We must fight climate change

Republished: OP-ED October 9, 2014

Despite pessimism, we can — and must — fight climate change

By Kyle E. Thomas

Superstorm Sandy

Aftermath of Superstorm Sandy on the Jersey shore.

In a Nov. 11, 2012, editorial following Superstorm Sandy, The Post-Standard editorial board stated: “[I]t took a superstorm to put climate change back on our national agenda. The challenge now is to keep it there.” Less than two years later, immediately following perhaps the largest climate change rally ever, The Post-Standard published an opinion column on climate change that combines pessimism and rote denial and obfuscation from a paid propagandist for the fossil fuel industry (“Will America Ever Tackle Climate Change? Should It?” Sept. 28).

To the pessimistic Joel Mathis, who implies that it is too late to address climate change: This is simply untrue! It has been shown that a properly implemented revenue-neutral carbon tax will achieve reductions in atmospheric greenhouse gases that science says we must, and result in increases in employment and economic growth both nationally and for our region.

But even more troubling than its choice to publish Mathis’s gloomy outlook on the subject is The Post-Standard’s choice to print Ben Boychuk’s opinion, which is the usual combination of denier science and either a misunderstanding or misrepresentation of policy prescriptions.
A properly implemented revenue-neutral carbon tax will achieve reductions in atmospheric greenhouse gases that science says we must.

His criticism that the vast majority of the 400,000 demonstrators at the recent climate march “weren’t scientists” is bizarre. Must one be a health professional to have an opinion that cancer is bad and that we should find a treatment? Confusingly, Boychuk is also not a scientist but he nevertheless feels that his opinion on the matter, in contrast to theirs, is not only valid, but worthy of publication. And apparently The Post-Standard agrees. That he is employed by the Heartland Institute, which has accepted huge sums of money from the fossil fuel industry to publish junk climate “science,” should have, on its own, given The Post-Standard strong reservations about publishing this opinion so prominently.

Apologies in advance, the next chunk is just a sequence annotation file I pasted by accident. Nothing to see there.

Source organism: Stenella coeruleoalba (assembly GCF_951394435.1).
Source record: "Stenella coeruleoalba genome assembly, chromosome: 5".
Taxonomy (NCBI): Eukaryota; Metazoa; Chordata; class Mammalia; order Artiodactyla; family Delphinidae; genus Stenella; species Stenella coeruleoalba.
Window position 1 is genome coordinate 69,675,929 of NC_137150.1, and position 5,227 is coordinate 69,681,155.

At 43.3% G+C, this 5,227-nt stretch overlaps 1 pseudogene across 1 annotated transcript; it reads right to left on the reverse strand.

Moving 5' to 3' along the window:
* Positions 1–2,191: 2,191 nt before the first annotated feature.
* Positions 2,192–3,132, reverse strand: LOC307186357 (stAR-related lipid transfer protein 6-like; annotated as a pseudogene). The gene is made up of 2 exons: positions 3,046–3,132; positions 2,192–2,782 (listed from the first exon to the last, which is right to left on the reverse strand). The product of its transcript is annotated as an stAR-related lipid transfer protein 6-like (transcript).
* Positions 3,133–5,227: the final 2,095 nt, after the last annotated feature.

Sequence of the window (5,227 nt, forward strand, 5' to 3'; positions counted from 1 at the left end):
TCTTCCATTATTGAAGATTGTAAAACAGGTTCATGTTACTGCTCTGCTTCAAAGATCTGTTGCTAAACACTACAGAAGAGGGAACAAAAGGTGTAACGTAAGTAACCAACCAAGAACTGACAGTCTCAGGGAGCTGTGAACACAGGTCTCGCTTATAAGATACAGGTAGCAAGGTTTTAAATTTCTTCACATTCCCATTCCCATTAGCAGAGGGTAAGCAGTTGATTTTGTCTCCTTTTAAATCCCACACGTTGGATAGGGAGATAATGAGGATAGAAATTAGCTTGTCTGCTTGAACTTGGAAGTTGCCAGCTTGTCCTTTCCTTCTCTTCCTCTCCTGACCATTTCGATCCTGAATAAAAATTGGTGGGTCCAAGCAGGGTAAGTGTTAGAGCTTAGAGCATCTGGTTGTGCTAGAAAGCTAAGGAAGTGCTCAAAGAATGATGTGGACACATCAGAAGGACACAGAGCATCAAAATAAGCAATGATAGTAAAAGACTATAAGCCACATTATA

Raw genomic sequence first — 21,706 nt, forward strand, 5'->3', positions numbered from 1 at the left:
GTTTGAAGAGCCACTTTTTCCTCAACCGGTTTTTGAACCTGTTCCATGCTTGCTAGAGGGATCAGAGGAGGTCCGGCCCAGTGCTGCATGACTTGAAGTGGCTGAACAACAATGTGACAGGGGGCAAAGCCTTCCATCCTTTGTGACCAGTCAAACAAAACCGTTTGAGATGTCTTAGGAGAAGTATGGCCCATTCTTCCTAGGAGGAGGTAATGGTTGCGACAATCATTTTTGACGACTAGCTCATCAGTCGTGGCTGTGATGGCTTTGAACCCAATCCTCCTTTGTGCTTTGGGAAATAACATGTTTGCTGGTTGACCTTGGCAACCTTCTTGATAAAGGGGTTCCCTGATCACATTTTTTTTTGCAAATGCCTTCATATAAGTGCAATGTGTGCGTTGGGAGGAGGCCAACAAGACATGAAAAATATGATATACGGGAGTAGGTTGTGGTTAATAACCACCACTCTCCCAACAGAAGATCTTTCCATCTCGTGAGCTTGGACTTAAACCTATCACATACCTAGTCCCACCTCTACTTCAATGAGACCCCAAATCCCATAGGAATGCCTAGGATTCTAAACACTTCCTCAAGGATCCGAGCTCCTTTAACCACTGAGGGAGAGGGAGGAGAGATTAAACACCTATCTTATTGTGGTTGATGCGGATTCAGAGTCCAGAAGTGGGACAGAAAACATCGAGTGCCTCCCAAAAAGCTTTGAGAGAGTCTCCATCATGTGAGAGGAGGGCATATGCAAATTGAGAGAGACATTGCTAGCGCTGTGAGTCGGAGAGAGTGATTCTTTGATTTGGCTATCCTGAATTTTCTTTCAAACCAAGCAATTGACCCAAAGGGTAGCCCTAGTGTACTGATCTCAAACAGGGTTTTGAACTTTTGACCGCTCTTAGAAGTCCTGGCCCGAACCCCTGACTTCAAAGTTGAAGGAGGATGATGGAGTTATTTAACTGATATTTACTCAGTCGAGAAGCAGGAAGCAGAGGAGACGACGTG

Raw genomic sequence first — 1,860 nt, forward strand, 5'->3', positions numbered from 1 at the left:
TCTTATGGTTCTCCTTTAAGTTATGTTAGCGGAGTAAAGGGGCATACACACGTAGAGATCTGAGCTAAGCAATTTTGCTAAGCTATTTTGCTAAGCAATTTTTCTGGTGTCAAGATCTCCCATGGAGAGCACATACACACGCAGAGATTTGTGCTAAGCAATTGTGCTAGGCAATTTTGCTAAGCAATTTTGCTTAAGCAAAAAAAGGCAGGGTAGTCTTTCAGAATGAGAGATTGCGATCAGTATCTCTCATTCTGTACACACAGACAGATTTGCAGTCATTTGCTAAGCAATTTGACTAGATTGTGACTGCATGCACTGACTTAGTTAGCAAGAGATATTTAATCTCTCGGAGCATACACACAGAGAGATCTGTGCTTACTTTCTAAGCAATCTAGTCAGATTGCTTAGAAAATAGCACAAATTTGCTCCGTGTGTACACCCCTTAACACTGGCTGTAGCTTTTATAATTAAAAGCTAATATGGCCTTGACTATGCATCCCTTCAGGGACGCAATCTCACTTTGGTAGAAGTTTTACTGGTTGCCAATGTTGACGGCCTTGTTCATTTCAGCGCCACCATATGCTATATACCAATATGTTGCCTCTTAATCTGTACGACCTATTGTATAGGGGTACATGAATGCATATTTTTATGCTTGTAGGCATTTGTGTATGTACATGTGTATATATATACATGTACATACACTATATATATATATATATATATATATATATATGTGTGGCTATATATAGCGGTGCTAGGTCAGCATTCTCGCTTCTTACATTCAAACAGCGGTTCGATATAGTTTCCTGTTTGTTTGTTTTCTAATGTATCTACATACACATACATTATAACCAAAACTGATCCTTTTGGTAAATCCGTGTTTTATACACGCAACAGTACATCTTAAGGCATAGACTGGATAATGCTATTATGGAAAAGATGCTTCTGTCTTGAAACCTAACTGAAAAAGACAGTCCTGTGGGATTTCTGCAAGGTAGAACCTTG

Neither Boychuk’s misrepresentation of the state of the science – there has been no equivalent published study supporting that the peer-reviewed 97 percent consensus is “highly questionable” – nor his recitations of paranoid nonsense that Al Gore, Tom Steyer, and other climate activists are inexplicably interested in lowering our quality of life, merits a response. However, the uninformed or dishonest assertion that [all climate policies] represent “a vast expansion of government and a diminution of personal freedom with zero guarantee of success” must be challenged.

Carbon tax proposals that are “revenue-neutral” would, by definition, not grow government if administered within the existing tax collection system, and to suggest such measures wouldn’t succeed in lowering greenhouse gas emissions is to deny very basic principles of market economics. Carbon tax advocates might concede Boychuk’s point that taxing carbon would represent a “diminution of personal freedom” but only in the same respect that we are not “free” to dump our trash or discharge our sewage to our neighbor’s property without cost.

It is probably futile to try to influence people who would buy what Boychuk is attempting to sell. Whether he believes it or not, the overwhelming body of science tells us that climate change is an existential threat to life on the planet and that we have a finite time frame in which to respond.

To those, on the other hand, who understand the severity of the problem, but who might share Mathis’s pessimism or even cynicism in regard to our prospects for tackling it, please check out Citizens’s Climate Lobby’s Carbon Fee-and-Dividend proposal at www.CitizensClimateLobby.org. Then support and encourage our elected representatives to support a revenue-neutral carbon tax.

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